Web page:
Our story last week on the “new retirement plan” — simply work til you drop —drew heavy mail from people trying to figure out how to keep a paycheck coming in when they had expected to be relying on their (now crushed) nest eggs. It turns out that doing so is not without risks.
When I retired at the age of 66, I felt I was pushed over the edge because I plan to carry on working. …. I am a qualified bookkeeper, and I really would like to even work from home. But it is not easy to do that. Well, I can’t see it. What do you think?
— RM, London
It is not easy to do. Embarking on a career as a solo practitioner after years of working for a company — especially in your 60s — can feel like “starting over.” Most people at the later stages of their careers didn’t expect to have to do that.
The good news is that bookkeeping is one of those professions for which your age is an asset not a liability. My Inbox is full of stories from readers who report that they were greeted enthusiastically by potential employers — only to be told after the interview that the hiring manager was looking for someone with “less experience” (read: "younger" and "cheaper"). As a bookkeeper, the fee you charge is going to be comparable to a recently-minted CPA; your customer gets the added bonus of your experience. And I don’t care how old you are as long as the books balance at the end of the month.
One place to start would be to contact clients from your former employer who liked your work and see if they have any assignments for you. You may be able to give them a better price than an “full-service” company that has a bigger overhead. Unless you signed an agreement with your former employer not to do so, you’re free to recruit new customers from your — likely extensive — list of former customers.
No matter how active you plan to be, you’re starting a new business — which means you may have to invest some money to get it off the ground. That’s risky at a time when you’re trying to conserve your next egg to pay the bills. But think of it as an investment in yourself.
You’ve gotten off to a good start with your Web site which is another great way to recruit new clients. Since you're competing with larger firms for customers, you may also want to invest in some professional Web design to present the best face possible to people looking for your services.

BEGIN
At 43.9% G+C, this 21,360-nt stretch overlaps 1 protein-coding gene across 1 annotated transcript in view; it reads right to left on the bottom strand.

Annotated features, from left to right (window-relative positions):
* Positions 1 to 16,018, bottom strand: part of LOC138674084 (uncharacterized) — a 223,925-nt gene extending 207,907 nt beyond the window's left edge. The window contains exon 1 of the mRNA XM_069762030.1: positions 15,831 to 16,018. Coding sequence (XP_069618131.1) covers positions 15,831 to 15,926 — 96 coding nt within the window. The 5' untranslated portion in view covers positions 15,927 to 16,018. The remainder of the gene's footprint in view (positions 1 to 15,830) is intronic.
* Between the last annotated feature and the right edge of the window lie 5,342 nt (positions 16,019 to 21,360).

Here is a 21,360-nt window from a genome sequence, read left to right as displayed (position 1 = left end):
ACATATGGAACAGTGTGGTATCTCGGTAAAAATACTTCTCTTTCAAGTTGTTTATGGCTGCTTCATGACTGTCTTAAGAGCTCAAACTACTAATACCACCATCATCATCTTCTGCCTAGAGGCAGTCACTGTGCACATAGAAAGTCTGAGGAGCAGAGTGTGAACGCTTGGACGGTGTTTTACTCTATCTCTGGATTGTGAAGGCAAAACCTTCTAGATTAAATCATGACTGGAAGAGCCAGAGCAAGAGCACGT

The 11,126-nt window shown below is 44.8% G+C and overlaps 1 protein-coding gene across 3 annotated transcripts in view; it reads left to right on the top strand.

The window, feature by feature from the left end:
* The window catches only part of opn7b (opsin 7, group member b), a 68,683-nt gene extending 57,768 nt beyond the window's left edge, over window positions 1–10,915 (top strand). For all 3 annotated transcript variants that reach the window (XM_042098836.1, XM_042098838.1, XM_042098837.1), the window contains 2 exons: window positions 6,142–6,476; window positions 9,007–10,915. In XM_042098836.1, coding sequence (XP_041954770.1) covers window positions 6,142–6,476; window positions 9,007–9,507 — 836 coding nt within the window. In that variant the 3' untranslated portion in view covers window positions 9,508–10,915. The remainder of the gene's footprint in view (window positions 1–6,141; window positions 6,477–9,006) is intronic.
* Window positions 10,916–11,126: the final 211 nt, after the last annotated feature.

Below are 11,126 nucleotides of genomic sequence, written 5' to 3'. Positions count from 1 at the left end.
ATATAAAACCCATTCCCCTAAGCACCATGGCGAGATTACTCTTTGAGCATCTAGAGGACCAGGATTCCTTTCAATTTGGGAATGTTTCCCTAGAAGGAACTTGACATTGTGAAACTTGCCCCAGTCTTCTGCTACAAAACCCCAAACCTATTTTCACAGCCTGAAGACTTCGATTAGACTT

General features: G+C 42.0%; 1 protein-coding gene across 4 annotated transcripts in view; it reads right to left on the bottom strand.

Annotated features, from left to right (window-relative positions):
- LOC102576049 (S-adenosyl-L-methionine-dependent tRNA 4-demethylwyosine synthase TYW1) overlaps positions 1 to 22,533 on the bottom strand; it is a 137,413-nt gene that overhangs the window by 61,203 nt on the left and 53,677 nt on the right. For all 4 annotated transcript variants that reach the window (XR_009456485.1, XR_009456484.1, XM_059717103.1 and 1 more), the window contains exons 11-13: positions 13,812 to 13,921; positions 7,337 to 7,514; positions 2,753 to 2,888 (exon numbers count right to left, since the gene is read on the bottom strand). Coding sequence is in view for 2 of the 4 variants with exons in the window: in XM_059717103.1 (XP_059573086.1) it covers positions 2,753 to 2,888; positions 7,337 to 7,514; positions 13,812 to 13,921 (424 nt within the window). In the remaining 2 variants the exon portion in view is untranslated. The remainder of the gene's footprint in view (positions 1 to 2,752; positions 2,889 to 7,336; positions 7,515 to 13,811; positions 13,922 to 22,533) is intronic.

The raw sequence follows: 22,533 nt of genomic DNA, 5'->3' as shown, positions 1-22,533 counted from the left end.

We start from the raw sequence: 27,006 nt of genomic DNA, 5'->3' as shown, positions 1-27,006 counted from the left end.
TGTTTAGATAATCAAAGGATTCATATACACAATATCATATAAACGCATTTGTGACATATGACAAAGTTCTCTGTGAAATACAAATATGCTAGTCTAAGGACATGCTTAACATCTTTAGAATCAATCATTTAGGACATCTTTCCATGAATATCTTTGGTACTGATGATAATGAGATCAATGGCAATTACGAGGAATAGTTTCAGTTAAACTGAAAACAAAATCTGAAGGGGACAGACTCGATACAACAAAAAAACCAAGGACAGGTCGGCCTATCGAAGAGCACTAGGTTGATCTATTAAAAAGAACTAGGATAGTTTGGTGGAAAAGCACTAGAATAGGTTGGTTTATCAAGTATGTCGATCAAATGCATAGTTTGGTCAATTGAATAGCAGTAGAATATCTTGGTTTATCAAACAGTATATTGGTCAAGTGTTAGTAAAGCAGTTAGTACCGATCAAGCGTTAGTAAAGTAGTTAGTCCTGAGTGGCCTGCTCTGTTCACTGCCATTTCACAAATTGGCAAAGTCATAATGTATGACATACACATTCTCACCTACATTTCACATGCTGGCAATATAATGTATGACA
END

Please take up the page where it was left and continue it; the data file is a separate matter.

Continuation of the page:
You may also need to find a partner who has sales and marketing skills that you didn’t have to develop when you were working for a larger company with its own sales and marketing staff. Bookkeeping and marketing are very different skills. Some people have both. Some people don’t.
As for working from home, you're also well-positioned to do so — with a good laptop computer and a decent Web connection, you could operate your new business from a beach in the Caribbean (with occasional visits to clients) if you so chose. But you’ll have to develop the trust of your new client list first.
When analysts recommend that an individual withdrawal no more than 3 to 4 percent of their retirement income annually, are they talking about the interest gain or direct from the principal? If the principal, is it assumed you take the gain off the top as part of your annual income?
— Jean S.
It could be either one, which is why “rules of thumb” like this one are often not very useful.
Financial planners have lead us all to believe that there is a magic algorithm to retirement planning: that if you pump a few numbers into a “retirement calculator" a Magic Number will pop out showing you how much you need to save by retirement age. Then you draw down a fixed amount every year and you’re set for life.